When you discuss things as subjective as tone and sound there simply isn't a "correct" answer other than what works for you personally.

And now we have a whole new world of water-based friendly finishes that have not necessarily seen the light of day on musical instruments in a broad sense. Just as with vintage solid color instruments you are really talking about enamels yet nobody argues about the virtues of enamel paint on electric guitars.

Bottom line - Nitro is delicious goodness as long as you aren't the one having to deal with the health hazards. Yet you will find famous founders of mass-produced popular instruments that will argue that there is absolutely no difference on an acoustic guitar and that all of the Nitro love is unfounded. If I were making hundreds of instruments a day I would be making that same argument because there are way too many advantages as a manufacturer for using a finish that has less dry time, less time between coats, is less expensive from an environmental regulation point of view, and has superior hardness.
Old 1 week ago
  #130
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Quote:
Originally Posted by Bstapper View Post
I have no idea what that is.

And there is a lot of mystique about nitro that is unfounded, a lot that is personal preference, and plenty that is solid.

Is it the best sounding finish? I'm gambling that less is more on this one and that the oil finish will be optimal. Unless you are willing to refinish a guitar twice and measure the difference it is all conjecture. Do I personally think it is better than sprayed poly for tone? Yes I do. There are plenty of solid arguments against my personal opinion. There is no contest when comparing how if feels to the hands and looks to the eyes so nitro beats poly in those departments.

When you discuss things as subjective as tone and sound there simply isn't a "correct" answer other than what works for you personally.

And now we have a whole new world of water-based friendly finishes that have not necessarily seen the light of day on musical instruments in a broad sense. Just as with vintage solid color instruments you are really talking about enamels yet nobody argues about the virtues of enamel paint on electric guitars.

Bottom line - Nitro is delicious goodness as long as you aren't the one having to deal with the health hazards. Yet you will find famous founders of mass-produced popular instruments that will argue that there is absolutely no difference on an acoustic guitar and that all of the Nitro love is unfounded. If I were making hundreds of instruments a day I would be making that same argument because there are way too many advantages as a manufacturer for using a finish that has less dry time, less time between coats, is less expensive from an environmental regulation point of view, and has superior hardness.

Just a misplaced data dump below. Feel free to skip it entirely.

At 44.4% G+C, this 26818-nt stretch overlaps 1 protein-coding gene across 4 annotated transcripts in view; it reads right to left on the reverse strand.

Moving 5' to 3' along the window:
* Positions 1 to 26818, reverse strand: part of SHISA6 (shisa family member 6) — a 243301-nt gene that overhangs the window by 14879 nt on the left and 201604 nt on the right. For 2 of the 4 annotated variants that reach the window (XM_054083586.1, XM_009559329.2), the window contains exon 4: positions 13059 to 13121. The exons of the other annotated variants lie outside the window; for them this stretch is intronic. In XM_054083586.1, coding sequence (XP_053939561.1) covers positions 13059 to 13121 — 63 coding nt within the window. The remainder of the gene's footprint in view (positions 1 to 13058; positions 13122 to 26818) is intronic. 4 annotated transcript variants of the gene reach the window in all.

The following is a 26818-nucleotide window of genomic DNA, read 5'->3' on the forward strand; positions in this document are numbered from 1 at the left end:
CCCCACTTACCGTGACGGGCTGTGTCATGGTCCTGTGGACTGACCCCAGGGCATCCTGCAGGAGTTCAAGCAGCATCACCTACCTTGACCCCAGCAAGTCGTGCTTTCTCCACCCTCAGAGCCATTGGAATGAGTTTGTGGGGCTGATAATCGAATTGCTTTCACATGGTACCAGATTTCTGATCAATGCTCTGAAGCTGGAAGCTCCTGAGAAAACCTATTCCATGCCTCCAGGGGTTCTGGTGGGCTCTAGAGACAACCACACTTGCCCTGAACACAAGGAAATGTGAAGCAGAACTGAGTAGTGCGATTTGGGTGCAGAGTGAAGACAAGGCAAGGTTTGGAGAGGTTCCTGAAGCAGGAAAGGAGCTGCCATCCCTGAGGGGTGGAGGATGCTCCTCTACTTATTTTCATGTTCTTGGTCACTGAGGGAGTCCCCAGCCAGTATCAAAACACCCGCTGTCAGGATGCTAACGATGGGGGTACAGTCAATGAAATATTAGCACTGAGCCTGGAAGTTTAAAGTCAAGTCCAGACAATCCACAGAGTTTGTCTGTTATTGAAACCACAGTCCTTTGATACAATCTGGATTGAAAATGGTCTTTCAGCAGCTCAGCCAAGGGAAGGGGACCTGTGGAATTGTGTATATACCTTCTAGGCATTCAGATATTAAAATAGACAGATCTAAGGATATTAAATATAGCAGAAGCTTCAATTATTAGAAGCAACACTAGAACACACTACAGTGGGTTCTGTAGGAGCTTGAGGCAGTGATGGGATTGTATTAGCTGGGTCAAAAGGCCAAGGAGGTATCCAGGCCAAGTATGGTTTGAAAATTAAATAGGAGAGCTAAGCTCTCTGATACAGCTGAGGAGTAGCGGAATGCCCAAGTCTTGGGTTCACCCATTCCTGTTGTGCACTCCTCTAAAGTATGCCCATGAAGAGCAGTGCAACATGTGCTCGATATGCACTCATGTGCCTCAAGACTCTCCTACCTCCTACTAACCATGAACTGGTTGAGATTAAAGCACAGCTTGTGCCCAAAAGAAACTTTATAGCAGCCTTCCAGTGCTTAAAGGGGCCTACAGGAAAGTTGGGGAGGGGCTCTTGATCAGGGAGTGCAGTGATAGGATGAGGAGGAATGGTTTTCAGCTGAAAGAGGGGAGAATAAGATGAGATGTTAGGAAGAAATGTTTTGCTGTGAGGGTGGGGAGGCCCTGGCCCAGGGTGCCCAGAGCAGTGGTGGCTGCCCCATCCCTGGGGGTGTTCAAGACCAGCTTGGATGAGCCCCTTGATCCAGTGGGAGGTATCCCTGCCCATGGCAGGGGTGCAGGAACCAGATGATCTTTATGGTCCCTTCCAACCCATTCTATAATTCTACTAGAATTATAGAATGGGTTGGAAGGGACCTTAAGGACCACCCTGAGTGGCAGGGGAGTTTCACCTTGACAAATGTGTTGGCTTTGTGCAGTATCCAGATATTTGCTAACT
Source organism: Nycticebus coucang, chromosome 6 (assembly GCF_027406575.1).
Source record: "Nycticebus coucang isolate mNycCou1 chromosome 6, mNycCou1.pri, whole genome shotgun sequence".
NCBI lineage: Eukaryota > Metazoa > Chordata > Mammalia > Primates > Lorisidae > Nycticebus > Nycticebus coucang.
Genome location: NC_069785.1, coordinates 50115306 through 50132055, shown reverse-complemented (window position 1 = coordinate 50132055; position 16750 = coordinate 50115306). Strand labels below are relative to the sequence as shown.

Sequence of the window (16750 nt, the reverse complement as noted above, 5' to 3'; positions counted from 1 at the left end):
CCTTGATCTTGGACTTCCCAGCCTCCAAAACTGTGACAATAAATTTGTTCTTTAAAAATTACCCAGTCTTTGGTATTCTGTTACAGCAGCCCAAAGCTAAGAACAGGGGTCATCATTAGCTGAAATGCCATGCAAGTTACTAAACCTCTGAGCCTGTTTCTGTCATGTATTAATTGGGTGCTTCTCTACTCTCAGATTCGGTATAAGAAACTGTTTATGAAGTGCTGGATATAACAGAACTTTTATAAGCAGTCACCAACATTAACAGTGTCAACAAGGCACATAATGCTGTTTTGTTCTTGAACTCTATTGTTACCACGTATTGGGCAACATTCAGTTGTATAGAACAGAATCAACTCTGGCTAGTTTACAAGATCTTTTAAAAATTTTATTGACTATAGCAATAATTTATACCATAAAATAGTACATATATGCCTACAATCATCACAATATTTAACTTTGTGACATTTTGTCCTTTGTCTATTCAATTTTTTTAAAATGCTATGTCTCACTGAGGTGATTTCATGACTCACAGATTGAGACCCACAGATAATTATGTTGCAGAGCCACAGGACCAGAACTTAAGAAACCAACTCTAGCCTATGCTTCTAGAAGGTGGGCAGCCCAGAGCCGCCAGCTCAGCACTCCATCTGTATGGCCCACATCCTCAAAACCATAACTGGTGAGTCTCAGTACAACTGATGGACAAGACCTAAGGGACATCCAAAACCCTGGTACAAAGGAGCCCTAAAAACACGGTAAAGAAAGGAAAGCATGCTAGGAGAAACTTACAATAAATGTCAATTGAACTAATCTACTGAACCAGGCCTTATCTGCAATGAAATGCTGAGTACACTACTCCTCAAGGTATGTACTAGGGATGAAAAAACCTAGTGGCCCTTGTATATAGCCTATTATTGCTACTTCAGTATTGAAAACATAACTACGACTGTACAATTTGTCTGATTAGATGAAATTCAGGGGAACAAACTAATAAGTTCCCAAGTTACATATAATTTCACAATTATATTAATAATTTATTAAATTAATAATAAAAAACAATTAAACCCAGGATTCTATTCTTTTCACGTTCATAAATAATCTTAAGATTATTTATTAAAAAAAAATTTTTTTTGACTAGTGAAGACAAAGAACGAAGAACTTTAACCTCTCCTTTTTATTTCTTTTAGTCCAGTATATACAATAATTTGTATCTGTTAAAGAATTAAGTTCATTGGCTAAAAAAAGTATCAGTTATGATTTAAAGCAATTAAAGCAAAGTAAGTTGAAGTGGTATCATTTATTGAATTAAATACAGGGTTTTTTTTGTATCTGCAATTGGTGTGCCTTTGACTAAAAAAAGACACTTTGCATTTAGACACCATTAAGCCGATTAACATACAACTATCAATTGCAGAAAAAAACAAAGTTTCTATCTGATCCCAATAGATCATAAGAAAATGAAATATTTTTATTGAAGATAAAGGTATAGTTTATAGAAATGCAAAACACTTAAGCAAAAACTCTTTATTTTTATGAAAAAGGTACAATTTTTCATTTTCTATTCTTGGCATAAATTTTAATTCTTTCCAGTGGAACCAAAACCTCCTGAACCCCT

As always, thanks for the even-handed discussion on these topics. I guess I'm interested in the idea that it said to kind of bond with the wood more than other finishes, and that there seems to be some sort of intrinsic advantage there.

But yeah, I am sure there are issues. I know the guy who refinished my Fullerton 57 Strat reissue was camped way out in the desert in California, where he said was the only place they would let him spray the stuff. It seemed to be affecting him with a bit of a cough.

Seems to me there is probably a safe way to do it, but most of the guys don't bother to protect themselves for some weird reason.
Old 1 week ago
  #131
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Quote:
Originally Posted by audioforce View Post
As always, thanks for the even-handed discussion on these topics. I guess I'm interested in the idea that it said to kind of bond with the wood more than other finishes, and that there seems to be some sort of intrinsic advantage there.

But yeah, I am sure there are issues. I know the guy who refinished my Fullerton 57 Strat reissue was camped way out in the desert in California, where he said was the only place they would let him spray the stuff. It seemed to be affecting him with a bit of a cough.

Seems to me there is probably a safe way to do it, but most of the guys don't bother to protect themselves for some weird reason.
I remember accidentally walking into the spray-booth when my luthier was spraying one of the bodies. I was out of there in .5sec, but it took me another 10min to recover. Never again. I know my guy uses full suit (like for asbestos recovery and a full mask (like a diving mask). Every mm of his body is covered. He said that his mentor couldn't work any more at ~50 mainly due to continuous exposure to that stuff. After my "accident" I believe him
Having said that i find lacquer superior finish over most others as it does not inhibit wood vibrations that much. But I have guitar with gun-stock type matt finish and its great too
Old 1 week ago
  #132
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My question is about the angst against "poly"; what "poly" are you talking about? Is it polyurethane? I ask because it seems to me that thin coats of polyurethane aren't much different than lacquer in feel, and I've not noticed any perceivable difference in tone. Now, some of the "coated in plastic" guitars, such as inexpensive ones from overseas, don't feel as good to me. But I like thin-coated polyurethane, as it's clear and hard, doesn't yellow as much over time, and seems to protect the wood a little better.

One thing I *have* discovered: I want someone ELSE to finish the guitar - I @#$%ing HATE doing that...
Old 1 week ago
  #133
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Quote:
Originally Posted by Mikhael View Post
My question is about the angst against "poly"; what "poly" are you talking about? Is it polyurethane?